Anecdotal stories are always fun, so this week we’re looking at three famous business partnerships that didn’t last. Filed under the heading of “cautionary tales,” these partnerships definitely didn’t go to plan. Each story showcases different problems, but there’s a central takeaway. No matter how small your company is now, prepare for the worst when you start out. When you embark on a joint venture, you never know what success the future will bring.
Put another way: Plan the divorce before you finalize the marriage. Read on for some examples of what not to do when you’re setting up a new business partnership.
Eduardo Saverin and Mark Zuckerberg – Facebook
Saverin and Zuckerberg famously met at Harvard and collaborated on the first iteration of Facebook. Ultimately, they founded the business together. But they soon disagreed on the company’s direction. Zuckerberg felt Saverin wasn’t committed enough. He reduced Saverin’s shares leading to a contentious legal battle. This is a great example of partners who simply weren’t prepared to work together. And without a plan to dissolve their partnership, they ended up settling out of court. According to Eduardo, there are no hard feelings, though.
Sandy Weill and Jamie Dimon – Citigroup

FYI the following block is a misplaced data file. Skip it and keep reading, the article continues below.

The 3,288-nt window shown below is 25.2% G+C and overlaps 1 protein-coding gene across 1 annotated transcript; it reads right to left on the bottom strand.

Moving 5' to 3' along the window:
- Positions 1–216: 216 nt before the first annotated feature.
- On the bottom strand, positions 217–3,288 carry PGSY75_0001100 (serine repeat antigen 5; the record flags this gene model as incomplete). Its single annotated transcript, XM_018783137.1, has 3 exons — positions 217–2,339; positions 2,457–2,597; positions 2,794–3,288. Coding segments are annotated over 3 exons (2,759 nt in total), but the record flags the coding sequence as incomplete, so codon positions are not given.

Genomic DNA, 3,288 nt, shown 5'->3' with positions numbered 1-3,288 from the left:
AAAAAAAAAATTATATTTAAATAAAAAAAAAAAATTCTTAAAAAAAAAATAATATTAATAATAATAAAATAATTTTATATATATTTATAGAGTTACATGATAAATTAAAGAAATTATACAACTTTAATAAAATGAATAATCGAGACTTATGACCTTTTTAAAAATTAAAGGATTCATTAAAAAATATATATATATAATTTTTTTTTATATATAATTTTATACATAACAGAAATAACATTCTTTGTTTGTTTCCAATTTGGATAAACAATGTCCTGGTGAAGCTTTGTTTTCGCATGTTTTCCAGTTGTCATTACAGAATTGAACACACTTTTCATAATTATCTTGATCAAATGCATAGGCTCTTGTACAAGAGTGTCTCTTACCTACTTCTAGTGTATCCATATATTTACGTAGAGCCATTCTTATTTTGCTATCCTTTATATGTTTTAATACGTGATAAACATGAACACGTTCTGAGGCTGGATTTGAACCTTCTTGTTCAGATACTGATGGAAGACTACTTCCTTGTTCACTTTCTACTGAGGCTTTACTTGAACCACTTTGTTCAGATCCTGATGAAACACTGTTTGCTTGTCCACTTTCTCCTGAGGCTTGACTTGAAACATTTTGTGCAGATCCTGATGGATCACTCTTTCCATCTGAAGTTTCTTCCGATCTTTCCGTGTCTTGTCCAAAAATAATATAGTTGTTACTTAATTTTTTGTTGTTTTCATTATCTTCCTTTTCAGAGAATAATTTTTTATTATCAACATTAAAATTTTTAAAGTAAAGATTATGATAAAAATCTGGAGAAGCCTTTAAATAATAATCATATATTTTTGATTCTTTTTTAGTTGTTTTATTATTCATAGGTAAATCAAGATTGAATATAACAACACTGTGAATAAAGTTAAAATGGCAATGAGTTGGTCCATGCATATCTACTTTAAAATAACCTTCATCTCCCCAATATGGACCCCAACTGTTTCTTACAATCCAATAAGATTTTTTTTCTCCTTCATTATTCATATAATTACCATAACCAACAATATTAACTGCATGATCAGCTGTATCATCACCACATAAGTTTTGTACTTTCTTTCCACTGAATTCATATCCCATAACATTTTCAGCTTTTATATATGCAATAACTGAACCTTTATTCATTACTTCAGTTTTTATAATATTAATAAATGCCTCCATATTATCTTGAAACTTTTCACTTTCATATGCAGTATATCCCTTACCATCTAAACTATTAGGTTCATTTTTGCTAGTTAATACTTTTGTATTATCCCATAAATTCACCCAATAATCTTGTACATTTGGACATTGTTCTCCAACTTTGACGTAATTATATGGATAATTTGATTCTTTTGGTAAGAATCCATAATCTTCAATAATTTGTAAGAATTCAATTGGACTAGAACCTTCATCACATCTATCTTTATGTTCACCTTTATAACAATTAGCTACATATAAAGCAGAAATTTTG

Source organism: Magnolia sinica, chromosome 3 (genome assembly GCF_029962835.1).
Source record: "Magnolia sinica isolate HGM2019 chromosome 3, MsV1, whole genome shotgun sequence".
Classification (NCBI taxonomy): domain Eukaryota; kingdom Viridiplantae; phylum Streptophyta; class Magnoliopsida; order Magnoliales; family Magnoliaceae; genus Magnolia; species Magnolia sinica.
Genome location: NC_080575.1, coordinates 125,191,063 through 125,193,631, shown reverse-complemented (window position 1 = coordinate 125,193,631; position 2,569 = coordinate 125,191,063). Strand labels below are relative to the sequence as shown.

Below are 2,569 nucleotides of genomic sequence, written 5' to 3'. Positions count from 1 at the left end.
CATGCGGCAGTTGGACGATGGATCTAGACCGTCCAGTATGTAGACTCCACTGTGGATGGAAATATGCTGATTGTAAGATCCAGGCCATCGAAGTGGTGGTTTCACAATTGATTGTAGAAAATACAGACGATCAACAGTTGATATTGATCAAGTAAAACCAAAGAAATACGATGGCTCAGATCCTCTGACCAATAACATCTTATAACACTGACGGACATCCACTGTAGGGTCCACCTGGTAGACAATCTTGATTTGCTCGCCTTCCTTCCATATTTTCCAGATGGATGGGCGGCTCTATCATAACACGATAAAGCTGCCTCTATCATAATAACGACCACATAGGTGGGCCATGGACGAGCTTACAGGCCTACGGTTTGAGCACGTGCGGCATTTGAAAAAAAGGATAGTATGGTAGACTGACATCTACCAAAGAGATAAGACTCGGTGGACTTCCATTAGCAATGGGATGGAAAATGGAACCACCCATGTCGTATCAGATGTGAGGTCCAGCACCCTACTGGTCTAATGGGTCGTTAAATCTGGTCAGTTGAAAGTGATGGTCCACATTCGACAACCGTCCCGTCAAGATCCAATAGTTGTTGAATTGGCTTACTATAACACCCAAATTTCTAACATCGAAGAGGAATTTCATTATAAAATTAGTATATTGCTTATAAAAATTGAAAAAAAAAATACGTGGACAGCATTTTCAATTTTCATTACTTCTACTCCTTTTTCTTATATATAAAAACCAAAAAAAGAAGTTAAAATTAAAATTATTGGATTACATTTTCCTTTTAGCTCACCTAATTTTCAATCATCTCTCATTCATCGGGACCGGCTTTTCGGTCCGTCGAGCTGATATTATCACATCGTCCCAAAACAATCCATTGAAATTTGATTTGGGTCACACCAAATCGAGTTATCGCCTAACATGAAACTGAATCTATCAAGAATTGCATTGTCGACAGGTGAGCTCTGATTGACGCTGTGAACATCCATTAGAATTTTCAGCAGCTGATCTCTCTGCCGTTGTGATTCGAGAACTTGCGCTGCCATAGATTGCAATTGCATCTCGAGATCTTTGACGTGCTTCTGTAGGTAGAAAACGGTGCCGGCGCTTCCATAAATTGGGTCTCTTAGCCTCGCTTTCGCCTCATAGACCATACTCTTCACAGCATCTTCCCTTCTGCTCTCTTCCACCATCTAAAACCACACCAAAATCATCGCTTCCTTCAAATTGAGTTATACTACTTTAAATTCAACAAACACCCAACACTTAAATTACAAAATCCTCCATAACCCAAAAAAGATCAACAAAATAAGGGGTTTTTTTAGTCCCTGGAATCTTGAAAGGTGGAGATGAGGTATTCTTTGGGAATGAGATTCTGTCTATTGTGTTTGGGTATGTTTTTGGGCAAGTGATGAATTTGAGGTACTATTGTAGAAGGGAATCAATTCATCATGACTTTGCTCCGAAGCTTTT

Weill was Dimon’s mentor, and together they were titans of the financial industry. Everyone, including Weill, thought Dimon would succeed him at Citigroup. Consequently, Weill and his colleagues were caught flat-footed and unprepared when Dimon abruptly left Citi in 1999. It was a classic case of succession planning gone wrong. Weill failed to recognize his protégé’s dissatisfaction with waiting his turn to be CEO. Eventually, Dimon left to become chairman of JPMorgan Chase. Today, Weill sees the break-up as one of his biggest mistakes.
Burt and Lovey Handelsman’s Real Estate Empire
A business partnership that’s also a marriage is a whole different animal. Burt and Lovey—now 89 and 88 respectively—built a real estate empire in Florida and New York. The business they built is valued in excess of $750 million. Burt did the heavy lifting, but Lovey was there from the beginning working on establishing the business. Burt’s love affair with his attorney led to chaos in the family and a looming divorce. Moving forward is difficult, though. The complexity of the couple’s overlapping business interests and financial affairs is a potent argument for not letting “business” and “personal” are too intermingled.
So what’s the moral of these three stories? No matter who your partner is, don’t let dissolution take you by surprise. Plan now, so you can both focus on success without worry.
Get off your duff!
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